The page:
Radford University chose not to keep video from some buildings where free student newspapers went missing in September without an explanation for who took them.
That video, university spokeswoman Caitlyn Scaggs said, “was mainly focused on entry and exit points and other main thoroughfares” rather than on newspaper racks.
“Therefore,” Scaggs wrote, “the footage was not retained in the RUPD files in accordance with standard operating procedure.”
Officials retained video showing papers removed from four racks, Scaggs said. A classified university employee admitted taking those papers and “also disclosed to acting alone,” but denied removing copies from 18 additional racks on or near campus, Scaggs said. How many papers the employee took remains unclear.
Video was available from some of the locations but not retained, Scaggs said.
Dylan Lepore, editor of The Tartan, discovered the missing papers the morning after their Sept. 18 distribution and requested that school police investigate. A letter Friday from police to Lepore advised that the classified employee was responsible for the removal of papers from four racks. There was no explanation for the remaining missing papers.
Authorities concluded their investigation the same day the letter went to Lepore, Scaggs said.
The incident prompted questions due to the timing of the newspapers’ disappearance — just hours before a high profile campus event moderated by journalist Katie Couric and with administrators raising concerns about a front-page photo. Couric was paid $195,000 from private donations and university activity fees.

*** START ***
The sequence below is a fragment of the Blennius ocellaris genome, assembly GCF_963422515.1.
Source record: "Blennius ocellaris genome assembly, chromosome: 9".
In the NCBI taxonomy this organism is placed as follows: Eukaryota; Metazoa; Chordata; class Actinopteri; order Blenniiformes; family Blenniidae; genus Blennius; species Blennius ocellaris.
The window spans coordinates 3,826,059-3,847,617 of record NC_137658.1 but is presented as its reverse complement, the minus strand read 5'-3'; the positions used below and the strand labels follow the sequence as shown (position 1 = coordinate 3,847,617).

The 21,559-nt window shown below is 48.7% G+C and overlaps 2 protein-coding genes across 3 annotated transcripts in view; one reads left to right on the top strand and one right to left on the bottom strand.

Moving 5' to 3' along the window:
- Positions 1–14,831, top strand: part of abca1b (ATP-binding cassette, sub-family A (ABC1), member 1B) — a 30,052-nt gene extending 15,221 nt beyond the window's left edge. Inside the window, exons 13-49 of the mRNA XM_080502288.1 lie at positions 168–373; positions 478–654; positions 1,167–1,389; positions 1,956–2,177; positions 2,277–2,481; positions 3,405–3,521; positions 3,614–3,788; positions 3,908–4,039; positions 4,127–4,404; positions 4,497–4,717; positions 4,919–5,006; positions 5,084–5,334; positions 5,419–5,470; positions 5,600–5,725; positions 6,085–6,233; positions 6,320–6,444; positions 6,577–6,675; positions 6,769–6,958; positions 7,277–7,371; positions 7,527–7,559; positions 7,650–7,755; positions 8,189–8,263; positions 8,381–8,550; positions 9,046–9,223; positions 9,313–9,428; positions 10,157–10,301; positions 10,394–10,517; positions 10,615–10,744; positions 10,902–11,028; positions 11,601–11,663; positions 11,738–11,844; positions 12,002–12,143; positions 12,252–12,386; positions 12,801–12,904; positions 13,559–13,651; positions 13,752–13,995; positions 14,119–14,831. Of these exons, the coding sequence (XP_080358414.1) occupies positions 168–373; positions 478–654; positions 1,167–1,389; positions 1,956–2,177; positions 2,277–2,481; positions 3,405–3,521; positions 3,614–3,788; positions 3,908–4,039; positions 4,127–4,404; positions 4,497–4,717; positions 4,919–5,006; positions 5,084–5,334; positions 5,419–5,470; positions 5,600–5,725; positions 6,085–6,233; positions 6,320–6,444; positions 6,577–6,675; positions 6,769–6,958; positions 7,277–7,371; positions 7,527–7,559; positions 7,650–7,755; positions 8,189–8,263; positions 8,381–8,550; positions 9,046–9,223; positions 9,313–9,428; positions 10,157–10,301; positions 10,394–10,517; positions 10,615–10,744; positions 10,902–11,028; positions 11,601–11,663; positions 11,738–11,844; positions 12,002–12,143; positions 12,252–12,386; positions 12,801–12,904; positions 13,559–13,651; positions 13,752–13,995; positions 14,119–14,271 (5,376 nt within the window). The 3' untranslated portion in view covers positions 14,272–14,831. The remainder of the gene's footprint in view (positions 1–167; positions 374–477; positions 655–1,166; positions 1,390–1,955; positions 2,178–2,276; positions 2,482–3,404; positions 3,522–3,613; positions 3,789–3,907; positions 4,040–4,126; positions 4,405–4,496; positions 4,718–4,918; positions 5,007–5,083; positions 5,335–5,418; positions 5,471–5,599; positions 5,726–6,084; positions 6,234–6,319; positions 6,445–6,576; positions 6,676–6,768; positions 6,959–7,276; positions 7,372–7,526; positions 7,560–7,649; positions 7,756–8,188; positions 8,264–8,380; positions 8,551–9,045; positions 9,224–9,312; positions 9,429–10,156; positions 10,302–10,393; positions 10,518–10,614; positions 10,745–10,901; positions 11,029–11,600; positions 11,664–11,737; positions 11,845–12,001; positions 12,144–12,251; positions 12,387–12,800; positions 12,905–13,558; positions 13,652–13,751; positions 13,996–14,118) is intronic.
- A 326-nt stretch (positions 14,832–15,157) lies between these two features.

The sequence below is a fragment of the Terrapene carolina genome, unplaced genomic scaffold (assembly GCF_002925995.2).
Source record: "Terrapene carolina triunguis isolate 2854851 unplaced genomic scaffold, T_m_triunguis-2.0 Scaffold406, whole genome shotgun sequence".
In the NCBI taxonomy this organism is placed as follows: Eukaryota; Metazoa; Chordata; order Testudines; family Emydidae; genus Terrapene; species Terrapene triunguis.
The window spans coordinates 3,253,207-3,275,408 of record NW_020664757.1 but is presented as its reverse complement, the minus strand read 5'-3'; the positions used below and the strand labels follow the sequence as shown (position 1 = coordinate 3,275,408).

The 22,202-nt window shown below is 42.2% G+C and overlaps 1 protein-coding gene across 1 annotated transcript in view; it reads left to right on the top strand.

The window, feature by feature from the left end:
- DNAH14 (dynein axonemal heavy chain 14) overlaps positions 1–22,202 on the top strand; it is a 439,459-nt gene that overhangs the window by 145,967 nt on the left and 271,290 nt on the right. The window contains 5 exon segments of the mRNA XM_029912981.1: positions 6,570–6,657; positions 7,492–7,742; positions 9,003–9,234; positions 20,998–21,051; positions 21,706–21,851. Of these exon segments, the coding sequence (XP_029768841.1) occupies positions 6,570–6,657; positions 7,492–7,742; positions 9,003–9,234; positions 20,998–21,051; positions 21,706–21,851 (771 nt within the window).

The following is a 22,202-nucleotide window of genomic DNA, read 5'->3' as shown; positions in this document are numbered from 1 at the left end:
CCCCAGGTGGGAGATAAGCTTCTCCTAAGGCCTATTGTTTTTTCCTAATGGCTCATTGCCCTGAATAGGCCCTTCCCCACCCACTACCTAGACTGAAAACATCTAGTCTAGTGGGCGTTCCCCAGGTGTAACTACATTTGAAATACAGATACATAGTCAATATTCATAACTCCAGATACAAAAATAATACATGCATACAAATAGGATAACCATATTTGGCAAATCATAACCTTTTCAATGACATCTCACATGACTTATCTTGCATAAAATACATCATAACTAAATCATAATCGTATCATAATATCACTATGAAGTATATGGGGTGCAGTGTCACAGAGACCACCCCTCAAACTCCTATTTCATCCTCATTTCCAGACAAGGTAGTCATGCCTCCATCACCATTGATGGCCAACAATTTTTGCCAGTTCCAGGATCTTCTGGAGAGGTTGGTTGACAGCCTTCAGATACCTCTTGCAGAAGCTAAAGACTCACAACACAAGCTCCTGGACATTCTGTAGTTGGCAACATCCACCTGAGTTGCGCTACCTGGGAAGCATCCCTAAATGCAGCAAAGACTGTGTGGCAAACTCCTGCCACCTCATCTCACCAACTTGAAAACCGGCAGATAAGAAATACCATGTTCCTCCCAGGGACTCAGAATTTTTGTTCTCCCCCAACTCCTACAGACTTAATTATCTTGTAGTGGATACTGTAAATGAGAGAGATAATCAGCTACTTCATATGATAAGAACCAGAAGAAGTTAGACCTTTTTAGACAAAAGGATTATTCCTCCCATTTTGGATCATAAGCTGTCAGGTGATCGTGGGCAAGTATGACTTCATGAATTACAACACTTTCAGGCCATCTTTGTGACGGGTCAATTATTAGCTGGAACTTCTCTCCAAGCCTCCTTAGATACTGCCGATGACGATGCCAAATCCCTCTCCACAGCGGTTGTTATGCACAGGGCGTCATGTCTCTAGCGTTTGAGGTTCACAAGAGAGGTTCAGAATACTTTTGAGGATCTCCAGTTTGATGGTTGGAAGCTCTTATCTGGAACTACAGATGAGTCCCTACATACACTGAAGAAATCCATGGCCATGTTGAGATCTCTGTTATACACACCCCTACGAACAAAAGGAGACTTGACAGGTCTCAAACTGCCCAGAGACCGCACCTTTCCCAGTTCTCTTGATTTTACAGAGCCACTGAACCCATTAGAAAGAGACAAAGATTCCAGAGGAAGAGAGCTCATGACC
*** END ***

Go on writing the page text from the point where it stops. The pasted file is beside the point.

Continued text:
The school refused to provide video used to help catch the employee it said is responsible for removing the papers, citing the footage as exempted from release under the Virginia Freedom of Information Act.
Lepore discovered the missing papers the morning after a fellow student distributed them to racks on or near campus.
When asked for video from the remaining locations, Scaggs said it no longer existed. Scaggs said the school’s normal procedure is to retain video for 30 days.
“The footage showing the removal of the papers was retained and placed in the employee’s personnel file,” Scaggs wrote.
Under the state’s open records act, The Roanoke Times and The Tartan both requested video from the buildings where Lepore said papers went missing.
The disappearance of an estimated 1,000 of 1,500 copies of that September Tartan edition has attracted national coverage, and came amid a flurry of campus events that included the Sept. 10 death of new Criminal Justice Department Chairman Stephen Tibbetts, and two days later, the death of freshman Aris Eduardo Lobo-Perez after he was jailed on intoxication and alcohol charges.
Both deaths were covered in the edition of The Tartan that disappeared. A photo on the cover depicted Tibbetts and his daughter in front of a street sign bearing their last name. The street is marked as a dead end. That upset administrators. Tartan staffers said Tibbetts’ widow provided the photo.
Matthew Smith, the interim dean of the college that includes criminal justice, emailed university Vice President for Student Affairs Susan Trageser on Sept. 20 about the photo.
“I just got a paper copy of the Tartan and am outraged by what I see on the front page. As someone who has worked with student papers, journalism, and media throughout my career, this is the singularly most insensitive editorial choice I’ve witnessed in 30 years,” Smith wrote.